Apr 23, 2024  
2019-2021 Undergraduate Catalog 
    
2019-2021 Undergraduate Catalog [ARCHIVED CATALOG]

Economics, Political Science Concentration, B.S.


Return to {$returnto_text} Return to: University Curricula

This combination will be appropriate for students planning to pursue careers in government, business, law, or international relations. While combining some aspects of a traditional political economy approach, this concentration will also heighten students’ knowledge of the institutional and legal dimensions of major public policy debates.

Economics B.S.


The Bachelor of Science degree is anchored by a strong core of required economics, mathematics, and statistics courses that provide a solid foundation of analytical and quantitative reasoning. Flexibility comes from selecting one of six concentrations to complement the economics foundation courses. Each concentration has been designed to meet the specific and interests of students focused upon a variety of career or professional options. By partnering with other disciplines, our students are assured of gaining insights from cross-disciplinary studies.

Course Requirements


Required Economics (21 crs.)


Concentration Requirements


Students may choose from pre-approved concentrations or seek departmental approval for a concentration of their own design. The decision regarding one’s concentration should be made normally during the sophomore year. The current pre-approved concentrations are: business, data science, mathematics, political science, public administration, and the social sciences. Each of the concentrations (other than social sciences) has been structured to ensure students earn a minor in the complementary discipline.

Political Science Concentration


Note:


MAT 140A  or MAT 140B  not required if math placement test level is 5 or 6.

Note:


To fulfill the requirements for the minor in Political Science, students will have to complete PLS 141  and one additional course.

General Education Requirements


Foundations (15-16 crs.)


Foundational courses coupled with other experiences provide students with their core First Year Experience, providing opportunities to develop the requisite quantitative, analytical, written communication, and oral communication skills needed to succeed while in college and throughout life after college. Five program goals express the purpose of these foundational courses and how they support student success.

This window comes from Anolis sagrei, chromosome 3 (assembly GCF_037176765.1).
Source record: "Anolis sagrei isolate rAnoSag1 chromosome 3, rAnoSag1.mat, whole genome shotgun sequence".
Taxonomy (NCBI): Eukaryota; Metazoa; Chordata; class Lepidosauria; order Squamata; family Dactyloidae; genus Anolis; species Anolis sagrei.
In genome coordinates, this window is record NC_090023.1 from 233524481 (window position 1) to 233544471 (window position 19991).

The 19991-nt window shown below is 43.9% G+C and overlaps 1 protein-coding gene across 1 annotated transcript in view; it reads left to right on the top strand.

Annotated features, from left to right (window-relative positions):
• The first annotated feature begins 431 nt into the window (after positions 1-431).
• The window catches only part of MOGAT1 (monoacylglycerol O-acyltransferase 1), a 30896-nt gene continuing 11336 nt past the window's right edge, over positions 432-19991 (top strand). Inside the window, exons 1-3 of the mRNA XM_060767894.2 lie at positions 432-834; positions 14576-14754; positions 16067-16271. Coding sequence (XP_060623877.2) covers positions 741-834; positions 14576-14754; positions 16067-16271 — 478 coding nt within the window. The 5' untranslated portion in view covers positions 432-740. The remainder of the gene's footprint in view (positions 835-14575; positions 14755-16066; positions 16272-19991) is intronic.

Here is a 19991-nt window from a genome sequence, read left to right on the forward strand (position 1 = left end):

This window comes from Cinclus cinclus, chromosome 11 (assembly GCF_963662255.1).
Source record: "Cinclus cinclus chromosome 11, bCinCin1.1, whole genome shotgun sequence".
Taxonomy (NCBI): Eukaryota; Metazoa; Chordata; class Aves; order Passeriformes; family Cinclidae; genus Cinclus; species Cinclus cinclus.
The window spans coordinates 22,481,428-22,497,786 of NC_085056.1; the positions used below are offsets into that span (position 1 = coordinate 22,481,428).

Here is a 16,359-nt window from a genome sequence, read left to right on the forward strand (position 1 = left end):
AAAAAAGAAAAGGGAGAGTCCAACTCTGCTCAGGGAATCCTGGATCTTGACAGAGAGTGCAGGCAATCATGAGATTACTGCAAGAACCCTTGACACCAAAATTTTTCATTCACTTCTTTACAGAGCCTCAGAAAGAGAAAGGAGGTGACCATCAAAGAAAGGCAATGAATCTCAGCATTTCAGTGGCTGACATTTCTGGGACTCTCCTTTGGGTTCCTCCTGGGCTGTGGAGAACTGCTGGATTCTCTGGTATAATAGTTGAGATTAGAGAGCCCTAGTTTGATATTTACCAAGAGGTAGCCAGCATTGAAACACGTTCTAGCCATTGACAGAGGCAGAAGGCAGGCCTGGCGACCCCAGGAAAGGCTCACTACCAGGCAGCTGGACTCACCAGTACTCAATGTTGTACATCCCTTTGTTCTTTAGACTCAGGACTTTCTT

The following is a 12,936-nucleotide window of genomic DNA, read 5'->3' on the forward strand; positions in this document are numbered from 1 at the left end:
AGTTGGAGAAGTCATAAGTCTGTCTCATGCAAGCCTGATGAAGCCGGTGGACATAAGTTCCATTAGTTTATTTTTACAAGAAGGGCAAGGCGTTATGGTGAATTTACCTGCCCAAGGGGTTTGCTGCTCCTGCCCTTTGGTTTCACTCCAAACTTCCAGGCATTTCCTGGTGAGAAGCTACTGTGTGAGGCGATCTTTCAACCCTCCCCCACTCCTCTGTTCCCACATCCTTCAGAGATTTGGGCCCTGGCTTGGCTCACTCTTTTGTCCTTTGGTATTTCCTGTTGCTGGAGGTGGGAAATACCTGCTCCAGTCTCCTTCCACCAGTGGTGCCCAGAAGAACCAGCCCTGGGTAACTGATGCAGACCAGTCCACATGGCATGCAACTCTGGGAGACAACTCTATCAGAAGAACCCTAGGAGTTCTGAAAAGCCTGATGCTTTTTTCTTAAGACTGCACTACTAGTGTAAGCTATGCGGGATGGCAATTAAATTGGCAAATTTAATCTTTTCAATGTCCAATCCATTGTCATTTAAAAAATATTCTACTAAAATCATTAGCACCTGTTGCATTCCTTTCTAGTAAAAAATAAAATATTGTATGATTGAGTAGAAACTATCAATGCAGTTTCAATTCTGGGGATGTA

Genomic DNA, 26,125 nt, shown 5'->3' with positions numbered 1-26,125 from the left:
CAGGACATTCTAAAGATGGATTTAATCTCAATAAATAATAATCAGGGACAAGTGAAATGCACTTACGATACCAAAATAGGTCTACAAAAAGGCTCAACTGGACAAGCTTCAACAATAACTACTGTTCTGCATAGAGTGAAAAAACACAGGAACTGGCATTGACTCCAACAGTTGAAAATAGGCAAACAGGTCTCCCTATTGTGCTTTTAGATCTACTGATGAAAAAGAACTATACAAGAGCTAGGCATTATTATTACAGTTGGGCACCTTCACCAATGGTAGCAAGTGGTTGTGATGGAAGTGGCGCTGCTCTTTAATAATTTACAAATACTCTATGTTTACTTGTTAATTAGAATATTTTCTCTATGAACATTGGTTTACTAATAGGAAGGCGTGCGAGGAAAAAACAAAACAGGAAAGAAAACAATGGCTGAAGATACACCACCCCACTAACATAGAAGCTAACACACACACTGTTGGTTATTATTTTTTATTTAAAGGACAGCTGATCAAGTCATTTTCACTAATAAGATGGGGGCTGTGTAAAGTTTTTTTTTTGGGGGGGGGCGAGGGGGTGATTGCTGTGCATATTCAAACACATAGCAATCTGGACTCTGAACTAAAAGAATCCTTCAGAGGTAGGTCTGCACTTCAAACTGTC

Interconnections (9 crs.)


This curriculum will provide students with opportunities to explore human behavior, social interactions, and global communities through humanities and the social and behavioral sciences. Open discourse about the causes and consequences of human behavior and thought, and the interconnectedness of societies revealed by examining traditions and structures, provides a pathway to mutual respect and tolerance in a diverse world.

Three program goals express what we will do for students. Each goal has an associated rubric that outlines what we expect students to learn or accomplish. Students must complete three (3) courses in this curriculum, with at least one (1) course being a diversity course(‘D’ rubric) and at least one (1) course being a global perspectives course (‘G’ rubric).

Citizenship and Responsibility (6 crs.)


This curriculum will provide students with opportunities to consider the function and development of institutions, as well as their own responsibilities in society. Tools for development of students as informed and responsible citizens can include study of principles and research in social science, analysis of the development of social and political systems and practices, application of critical analysis and reasoning, and contemplation of ethics and values. Each goal has an associated rubric that outlines what we expect students to learn or accomplish.

Students are required to complete two (2) courses (or their equivalents) in this curriculum, with no more than one (1) course being attributed with the same program goal.

Citizenship


Guide and prompt students to understand responsible citizenshipthrough the development of ideas of citizenship and rights, how society protect or fails to protect basic rights, and avenues for individual or collective action.

Ethical Reasoning


Guide and prompt students to identify ethical theories or guidelines and apply appropriate ethical reasoning to reach conclusions and support moral judgments.

Natural World and Technology (9 crs.)


This curriculum will provide students the opportunity to learn how new knowledge is created by applying scientific principles and technology to address historical and contemporary questions. Two program goals express what we will do for students. Each goal has an associated rubric that outlines what we expect students to learn or accomplish.

Students must complete 3 courses in this curriculum, with at least two (2) courses (or their equivalents) involving the natural world (‘N’ rubric).

Creativity and Expression (6 crs.)


This part of the curriculum will provide students with opportunities to explore artistic and literary disciplines and their modes of expression, considering the processes by which artistic works are imagined and created as well as the analytical tools for describing and appraising works of art and literature. Each goal has an associated rubric that outlines what we expect students to learn or accomplish.

Students must complete two (2) courses (or their equivalents) in this curriculum, with one (1) course being a literature course (‘L’ rubric)and one course in either the arts or creativity (‘A’ or ‘C’ rubrics).

Return to {$returnto_text} Return to: University Curricula